The Red Turtle – Michaël Dudok de Wit (2016)

The Red Turtle – Michaël Dudok de Wit (2016)

5th January 2018 4 By Nadin Mai

I believe this is the first animation film that I’m mentioning on this blog. I haven’t heard a lot about slow animation before, nor am I really a fan of animation. But it’s different with Michaël Dudok de Wit’s The Red Turtle. One could easily argue that the film doesn’t fit the Slow Cinema categories I have established on this site in the last five years. That was my very first thought, too, when the film had started. A lot of movement, comparatively quick cuts – there was something that made me wonder why some people have described this film as being slow or contemplative in the past. Just over an hour later, I agreed with those people and it is, funnily enough, the aspect of movement that, in parts, contributed to my change in thinking.

On the surface, The Red Turtle does not take its time with anything. In effect, the film tells the story of life in under seventy minutes. A man is caught up in a storm, is stranded on an island, tries to escape but a red turtle prevents him from doing so. In subsequent scenes, he falls in love, has a son, the son grows up pretty fast, leaves the island and he himself dies. So basically, it’s the natural circle of life told in a short time frame. In case you’ve been following my work for a long time, you probably know that I would always advocate for length in order to allow for an in-depth depiction of whatever is on screen. For The Red Turtle, this is slightly different and even though the sudden speed with which the story developed was startling at times, the film didn’t lose any of its smoothness.

And this is the key of the film that makes it so wonderfully slow and contemplative: its smoothness, its beauty. The Red Turtle is a magnificent, poetic piece that, despite looking like a speedy story-telling rollercoaster on the surface, takes its time. This sounds contradictory, I agree. And yet, apart from one sequence towards the end of the film, all scenes give the impression that life moves slowly, that it progresses in its own time. I mentioned the aspect of movement before. Especially character movement is not necessarily a major thing in traditional Slow Cinema. It’s there, but it’s limited. What struck me in The Red Turtle is the perfectly smooth, sort of zen movements. The film’s characters swim a lot, for example, and they do it, in parts, to enjoy the very act of swimming, to swim with turtles and imitate their slow and graceful movements, to become one with the still sea that surrounds them (up to a point, one should say).

Then there is the aspect of isolation and loneliness. The story is focused, first of all, on a single man only. He looks for food and for drinking water. He builds a raft in order to escape, but there is only so much you can do on your own on an island. So what the film does show is limited, is repetitive, is the daily survival of a man stranded in the middle of nowhere on an unnamed island. Curiously, once he gave up trying to escape, the film becomes very peaceful. It was his anger that gave the impression of a speedy story development, his rage against natural forces. But after that there is a real shift in tone in the film that, once established, made me sink into my seat and observe the images. I didn’t actually watch the film, I observed it. I wasn’t even distracted by the music. On the contrary, they helped me to feel the sort of isolated, limited life which, at the same time, is a life of complete freedom.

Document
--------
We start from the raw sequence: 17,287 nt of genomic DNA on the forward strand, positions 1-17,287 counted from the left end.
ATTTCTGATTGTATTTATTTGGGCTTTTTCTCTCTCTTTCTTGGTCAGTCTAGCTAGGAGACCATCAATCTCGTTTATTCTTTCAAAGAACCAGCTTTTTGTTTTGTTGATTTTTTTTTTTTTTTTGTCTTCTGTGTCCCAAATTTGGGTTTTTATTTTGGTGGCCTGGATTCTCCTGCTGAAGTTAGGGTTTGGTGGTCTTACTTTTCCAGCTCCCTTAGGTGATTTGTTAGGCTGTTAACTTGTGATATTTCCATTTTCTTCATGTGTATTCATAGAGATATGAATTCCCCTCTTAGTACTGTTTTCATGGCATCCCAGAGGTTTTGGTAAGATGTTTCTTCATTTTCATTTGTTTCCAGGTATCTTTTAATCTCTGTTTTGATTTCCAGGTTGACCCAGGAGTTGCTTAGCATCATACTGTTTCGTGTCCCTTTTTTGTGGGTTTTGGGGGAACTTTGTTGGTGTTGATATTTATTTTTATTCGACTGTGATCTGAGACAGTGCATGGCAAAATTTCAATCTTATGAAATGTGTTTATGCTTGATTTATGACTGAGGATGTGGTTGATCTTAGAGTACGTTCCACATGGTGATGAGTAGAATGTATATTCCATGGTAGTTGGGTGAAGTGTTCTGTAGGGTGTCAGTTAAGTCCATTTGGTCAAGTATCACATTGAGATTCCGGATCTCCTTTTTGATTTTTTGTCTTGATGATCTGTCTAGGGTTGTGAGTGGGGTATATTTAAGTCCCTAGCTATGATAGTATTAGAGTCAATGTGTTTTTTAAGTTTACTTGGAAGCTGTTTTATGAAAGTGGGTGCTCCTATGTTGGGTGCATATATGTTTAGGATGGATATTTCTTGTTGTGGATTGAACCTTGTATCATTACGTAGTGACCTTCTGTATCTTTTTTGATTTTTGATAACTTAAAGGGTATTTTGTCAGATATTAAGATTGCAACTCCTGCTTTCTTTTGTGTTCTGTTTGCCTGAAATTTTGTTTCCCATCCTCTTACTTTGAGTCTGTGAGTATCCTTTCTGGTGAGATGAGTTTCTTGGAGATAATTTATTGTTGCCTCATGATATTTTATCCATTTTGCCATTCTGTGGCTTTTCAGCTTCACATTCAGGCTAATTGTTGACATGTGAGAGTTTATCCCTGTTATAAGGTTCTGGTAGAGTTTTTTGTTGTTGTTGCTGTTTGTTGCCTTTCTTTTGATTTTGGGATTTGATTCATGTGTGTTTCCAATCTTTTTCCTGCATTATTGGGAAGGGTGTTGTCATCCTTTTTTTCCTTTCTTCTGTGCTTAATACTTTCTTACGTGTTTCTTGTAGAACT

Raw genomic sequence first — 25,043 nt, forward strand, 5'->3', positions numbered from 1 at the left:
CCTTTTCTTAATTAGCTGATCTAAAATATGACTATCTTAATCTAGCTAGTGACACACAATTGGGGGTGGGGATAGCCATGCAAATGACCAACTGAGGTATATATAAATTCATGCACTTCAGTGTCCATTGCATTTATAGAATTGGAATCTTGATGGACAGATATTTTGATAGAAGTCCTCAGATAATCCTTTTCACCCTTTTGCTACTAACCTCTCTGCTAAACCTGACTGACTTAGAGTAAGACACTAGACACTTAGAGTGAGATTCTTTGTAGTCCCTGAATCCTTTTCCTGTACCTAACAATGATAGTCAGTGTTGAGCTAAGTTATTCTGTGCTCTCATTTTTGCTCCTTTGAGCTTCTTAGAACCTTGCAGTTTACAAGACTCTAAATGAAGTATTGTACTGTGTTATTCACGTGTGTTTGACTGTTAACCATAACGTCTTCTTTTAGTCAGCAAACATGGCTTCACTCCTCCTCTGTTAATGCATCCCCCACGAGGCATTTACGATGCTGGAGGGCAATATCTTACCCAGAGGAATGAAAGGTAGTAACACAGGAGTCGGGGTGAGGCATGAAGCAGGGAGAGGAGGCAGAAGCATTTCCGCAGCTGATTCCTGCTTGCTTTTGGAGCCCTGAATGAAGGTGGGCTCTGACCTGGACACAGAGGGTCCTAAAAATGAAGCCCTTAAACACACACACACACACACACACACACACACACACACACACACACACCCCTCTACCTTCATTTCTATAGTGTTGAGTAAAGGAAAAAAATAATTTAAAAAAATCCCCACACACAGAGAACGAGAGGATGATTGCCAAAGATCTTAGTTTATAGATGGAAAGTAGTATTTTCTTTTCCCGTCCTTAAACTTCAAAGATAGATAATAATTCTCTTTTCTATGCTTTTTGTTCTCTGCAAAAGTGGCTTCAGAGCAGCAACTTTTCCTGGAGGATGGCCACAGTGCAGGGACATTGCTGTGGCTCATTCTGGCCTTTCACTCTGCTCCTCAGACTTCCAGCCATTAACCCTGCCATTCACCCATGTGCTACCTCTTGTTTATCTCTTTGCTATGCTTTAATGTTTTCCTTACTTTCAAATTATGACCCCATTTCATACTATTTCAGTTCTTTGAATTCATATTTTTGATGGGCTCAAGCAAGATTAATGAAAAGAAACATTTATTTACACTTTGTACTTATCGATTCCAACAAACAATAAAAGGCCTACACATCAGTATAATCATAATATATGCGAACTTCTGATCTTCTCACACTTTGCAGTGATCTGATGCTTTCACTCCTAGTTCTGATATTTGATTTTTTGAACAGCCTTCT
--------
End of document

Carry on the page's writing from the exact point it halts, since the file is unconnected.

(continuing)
There is something mystic, something metaphorical about The Red Turtle. I felt that the film spoke about a million things, and yet only about one essential thing: life. In some ways, just like with major slow films spoken about on this blog in the past, the film’s utter simplicity, also in its drawing, highlights the beauty of it; of the film itself, of the story, of nature. I often thought about Chinese painting (I can’t let it go!), and was reminded of how often slow films focus on nature. Crucially, there is no dialogue in the film. Thoughts and feelings are expressed by actions only. Body language is the centre of the film, and aligns itself, once more, with other, more known and popular slow films. So maybe you begin to see the contradictory nature of The Red Turtle. Nevertheless, or maybe despite this, this animation film deserves being on this blog. It’s an interesting hybrid that made me rethink the framework I have established for myself. At the same time, it fits almost perfectly, and I’m absolutely delighted that it’s this film that has become the first animation mentioned on this blog. The year starts off well…

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